• Bottom lane is two versus two and contains the AD Carry (ADC or Marksman) and the Support. The ADC is your primary offensive threat and damage dealer. They are often ranged, physical damage dealers that are extremely vulnerable early in the game but are the most effective with gold and items. ADC's are like your shooting guards in basketball. The primary point scorer (damage dealer). They are passed to the most and take most of the shots and produce the most points because of that. In League they are given the most resources in gold and protection so that they can do the most damage.
  •  The Support is the second player in the Bottom Lane. Much of the game revolves around setting up the ADC to get their items faster so they can become huge threats to deal with, so much so that there is an entire player dedicated to babysitting the ADC until they're big and strong. This is the Support player. Support's typically function with little to no gold so their champion needs to be strong on it's own because they'll have fewer items. Support champions are typically exceptional at protecting an ally through shields, healing, or disabiling effects. They often amplify the power of an ally as well by offering abilities that increase the ADC's damage output. Support players are like point guards in basketball. they generate lots of assists and their main job is to facilitate their teammates. 
One of the cool things about this game is that these roles aren't necessarily restricted to the lane assignment. There are players that specialize in damage dealing supports, carry top lane, tanky mid lanes, etc. Kareem Abdul-Jabbar was not a typical center in basketball. He put up a ton of points. James Harden plays shooting guard but is one of the best passers even when he's not putting up tons of points. The point is these are just what's typical, it can vary and there are very specialized players and teams that know how to play differently.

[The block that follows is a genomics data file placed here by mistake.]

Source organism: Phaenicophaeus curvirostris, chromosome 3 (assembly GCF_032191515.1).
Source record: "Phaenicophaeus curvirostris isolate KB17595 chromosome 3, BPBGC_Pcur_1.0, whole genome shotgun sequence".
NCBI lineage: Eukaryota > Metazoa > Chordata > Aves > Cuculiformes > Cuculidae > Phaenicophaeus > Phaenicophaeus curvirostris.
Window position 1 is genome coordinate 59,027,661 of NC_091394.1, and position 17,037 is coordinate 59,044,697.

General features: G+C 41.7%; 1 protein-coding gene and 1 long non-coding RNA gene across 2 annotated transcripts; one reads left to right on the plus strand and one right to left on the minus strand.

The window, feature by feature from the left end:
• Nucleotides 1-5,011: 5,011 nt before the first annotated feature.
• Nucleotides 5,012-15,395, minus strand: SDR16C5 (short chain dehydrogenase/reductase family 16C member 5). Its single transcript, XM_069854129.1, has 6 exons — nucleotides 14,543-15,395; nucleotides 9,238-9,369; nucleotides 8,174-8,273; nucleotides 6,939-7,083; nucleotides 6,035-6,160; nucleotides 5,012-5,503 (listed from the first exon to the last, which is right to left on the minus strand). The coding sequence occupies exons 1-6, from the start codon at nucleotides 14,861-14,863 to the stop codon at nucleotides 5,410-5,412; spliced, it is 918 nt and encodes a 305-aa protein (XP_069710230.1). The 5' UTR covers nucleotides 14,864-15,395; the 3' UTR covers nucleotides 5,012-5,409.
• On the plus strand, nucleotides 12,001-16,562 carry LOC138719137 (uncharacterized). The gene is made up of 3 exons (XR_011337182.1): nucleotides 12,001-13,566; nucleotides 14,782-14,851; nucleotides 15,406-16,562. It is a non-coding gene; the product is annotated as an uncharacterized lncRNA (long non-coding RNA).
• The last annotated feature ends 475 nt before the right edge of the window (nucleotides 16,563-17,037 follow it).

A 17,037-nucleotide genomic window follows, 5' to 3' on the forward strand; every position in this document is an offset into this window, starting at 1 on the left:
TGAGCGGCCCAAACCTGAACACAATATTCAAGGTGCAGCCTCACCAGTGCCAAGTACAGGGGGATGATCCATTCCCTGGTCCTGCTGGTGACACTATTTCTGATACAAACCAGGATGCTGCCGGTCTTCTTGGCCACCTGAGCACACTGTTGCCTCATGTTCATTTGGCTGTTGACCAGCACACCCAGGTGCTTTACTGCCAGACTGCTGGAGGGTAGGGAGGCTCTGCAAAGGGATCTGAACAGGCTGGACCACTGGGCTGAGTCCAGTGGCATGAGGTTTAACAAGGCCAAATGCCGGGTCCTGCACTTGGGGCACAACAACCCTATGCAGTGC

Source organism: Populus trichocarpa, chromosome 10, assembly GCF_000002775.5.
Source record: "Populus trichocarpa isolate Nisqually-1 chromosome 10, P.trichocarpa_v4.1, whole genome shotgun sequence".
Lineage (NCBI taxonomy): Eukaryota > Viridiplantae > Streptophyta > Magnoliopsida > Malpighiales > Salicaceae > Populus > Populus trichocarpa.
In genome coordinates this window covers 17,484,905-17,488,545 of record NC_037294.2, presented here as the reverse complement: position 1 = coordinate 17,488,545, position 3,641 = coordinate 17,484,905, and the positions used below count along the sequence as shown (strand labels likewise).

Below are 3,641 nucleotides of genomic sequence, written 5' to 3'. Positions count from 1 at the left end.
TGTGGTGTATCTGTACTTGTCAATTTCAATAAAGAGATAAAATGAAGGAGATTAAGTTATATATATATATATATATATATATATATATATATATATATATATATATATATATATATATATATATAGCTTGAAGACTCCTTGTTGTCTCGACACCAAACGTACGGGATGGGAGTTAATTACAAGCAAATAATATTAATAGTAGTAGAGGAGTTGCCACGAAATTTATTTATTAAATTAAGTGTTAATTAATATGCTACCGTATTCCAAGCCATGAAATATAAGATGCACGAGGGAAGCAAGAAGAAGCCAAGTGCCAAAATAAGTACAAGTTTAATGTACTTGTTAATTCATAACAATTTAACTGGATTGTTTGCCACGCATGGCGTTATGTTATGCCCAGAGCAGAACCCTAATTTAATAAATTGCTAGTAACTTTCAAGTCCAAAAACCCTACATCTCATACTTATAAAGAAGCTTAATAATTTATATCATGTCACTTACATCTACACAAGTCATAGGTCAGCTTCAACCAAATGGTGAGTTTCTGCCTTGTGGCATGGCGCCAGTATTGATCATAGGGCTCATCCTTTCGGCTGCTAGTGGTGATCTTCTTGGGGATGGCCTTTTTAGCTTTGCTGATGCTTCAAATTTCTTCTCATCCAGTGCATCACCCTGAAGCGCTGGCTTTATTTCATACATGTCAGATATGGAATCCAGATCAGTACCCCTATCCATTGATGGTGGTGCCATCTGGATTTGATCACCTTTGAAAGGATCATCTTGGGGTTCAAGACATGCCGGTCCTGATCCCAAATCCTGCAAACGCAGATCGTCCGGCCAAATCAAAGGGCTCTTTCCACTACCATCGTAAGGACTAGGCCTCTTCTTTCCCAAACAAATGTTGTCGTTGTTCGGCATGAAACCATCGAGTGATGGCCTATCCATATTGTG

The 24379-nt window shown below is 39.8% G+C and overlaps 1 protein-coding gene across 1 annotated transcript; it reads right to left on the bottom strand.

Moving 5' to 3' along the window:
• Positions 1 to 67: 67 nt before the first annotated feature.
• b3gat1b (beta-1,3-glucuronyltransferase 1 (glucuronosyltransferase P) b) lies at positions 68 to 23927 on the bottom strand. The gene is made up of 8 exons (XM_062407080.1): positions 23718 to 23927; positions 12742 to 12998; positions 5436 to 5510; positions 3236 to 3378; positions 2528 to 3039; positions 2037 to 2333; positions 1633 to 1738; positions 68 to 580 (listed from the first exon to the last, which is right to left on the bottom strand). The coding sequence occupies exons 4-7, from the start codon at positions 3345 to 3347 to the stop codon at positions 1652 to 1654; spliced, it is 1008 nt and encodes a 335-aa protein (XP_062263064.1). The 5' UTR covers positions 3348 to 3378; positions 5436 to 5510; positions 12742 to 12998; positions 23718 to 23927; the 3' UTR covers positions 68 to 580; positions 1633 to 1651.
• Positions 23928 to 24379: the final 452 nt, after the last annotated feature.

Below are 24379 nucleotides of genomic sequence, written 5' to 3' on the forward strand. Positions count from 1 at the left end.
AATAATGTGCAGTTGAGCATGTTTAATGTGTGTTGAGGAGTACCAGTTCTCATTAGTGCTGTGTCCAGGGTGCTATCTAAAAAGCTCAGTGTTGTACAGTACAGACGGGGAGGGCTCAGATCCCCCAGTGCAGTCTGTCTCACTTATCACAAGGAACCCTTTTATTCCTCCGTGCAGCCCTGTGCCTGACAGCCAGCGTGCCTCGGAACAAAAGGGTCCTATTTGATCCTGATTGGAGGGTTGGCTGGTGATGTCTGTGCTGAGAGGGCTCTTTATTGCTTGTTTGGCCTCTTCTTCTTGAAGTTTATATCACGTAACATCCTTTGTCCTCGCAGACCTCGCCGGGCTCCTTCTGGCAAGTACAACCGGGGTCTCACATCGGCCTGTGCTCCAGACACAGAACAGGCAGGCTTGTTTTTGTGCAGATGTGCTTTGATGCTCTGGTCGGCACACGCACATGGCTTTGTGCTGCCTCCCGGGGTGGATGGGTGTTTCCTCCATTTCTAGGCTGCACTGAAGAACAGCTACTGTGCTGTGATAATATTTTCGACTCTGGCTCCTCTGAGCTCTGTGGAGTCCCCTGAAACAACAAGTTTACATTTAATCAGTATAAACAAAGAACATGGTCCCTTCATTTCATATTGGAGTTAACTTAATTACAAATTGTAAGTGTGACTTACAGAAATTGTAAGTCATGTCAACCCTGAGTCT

Regional Differences:

Much like the different soccer leagues around the globe the different regions in League of Legends comeptitive play offer vastly different styles, quality, formats, and attitudes. I'll quickly go over a few here (they are arranged roughly in order of strength):
  • Korea: Korea has a long and storied history with e-sports dating back to Starcraft in the early 2000s, a game that they continue to dominate to this day. Korea didn't actually have League of Legends servers in their own country until after the Season 1 World Championships in 2011. Within a year, in 2012, they were considered the strongest region in the world and if it weren't for an unfathomable Cinderalla Man level upset at the hands of the Taipei Assassins, Azubu Frost would have won the crown. Since then the Koreans have won EVERY SINGLE World Championship. Since 2012, of the 12 teams that have made the finals, 9 of them have been Korean. Korea is the strongest region in League of Legends and it's not close. It's similar to Canada in hockey or the United States in basketball. Just dominant of a long period of time because of culture, infastructure, coaching, and player quality and attitude. Korean teams are lauded for their discipline, strategic brilliance Their main professional league is the LCK (LoL Champions Korea) which is a 10 team, double round robin tournament where each match is a best of three and the playoffs are done in a gauntlet style where 5th plays 4th, winner plays 3rd, winner plays 2nd, winner plays 1st. They have earned slots to send three teams to the World Championship every year.
  • China: China has BY FAR the most players with more than ten times the next closest region (Europe West and Korea are nearly the same size). They have historically been the second strongest region but have never actually won a World Championship having failed on two attempts in the finals. "Chinese League of Legends" is extremely aggressive. They fight early and often and the games tend to be very high in kills. This warps the metagame there to focus on strong skirmishing and teamfighting champions. A stereotypical LPL team doesn't know a fight it won't take although in recent years some of the top teams have taken to a more Korean style of play. Theoretically China should be the strongest region with a playerbase nearly ten times the number of all others they should have a larger selection of players to choose from but a lot of the top Chinese pros play on the Korean ladder. China is known for having extremely gifted mechanical players but a playstyle that's more like a bull in a ... China shop. A lot of the LPL's coaches are ex-LCK coaches and a lot of Korean players are imported as well so most teams are two Koreans and three native Chinese players.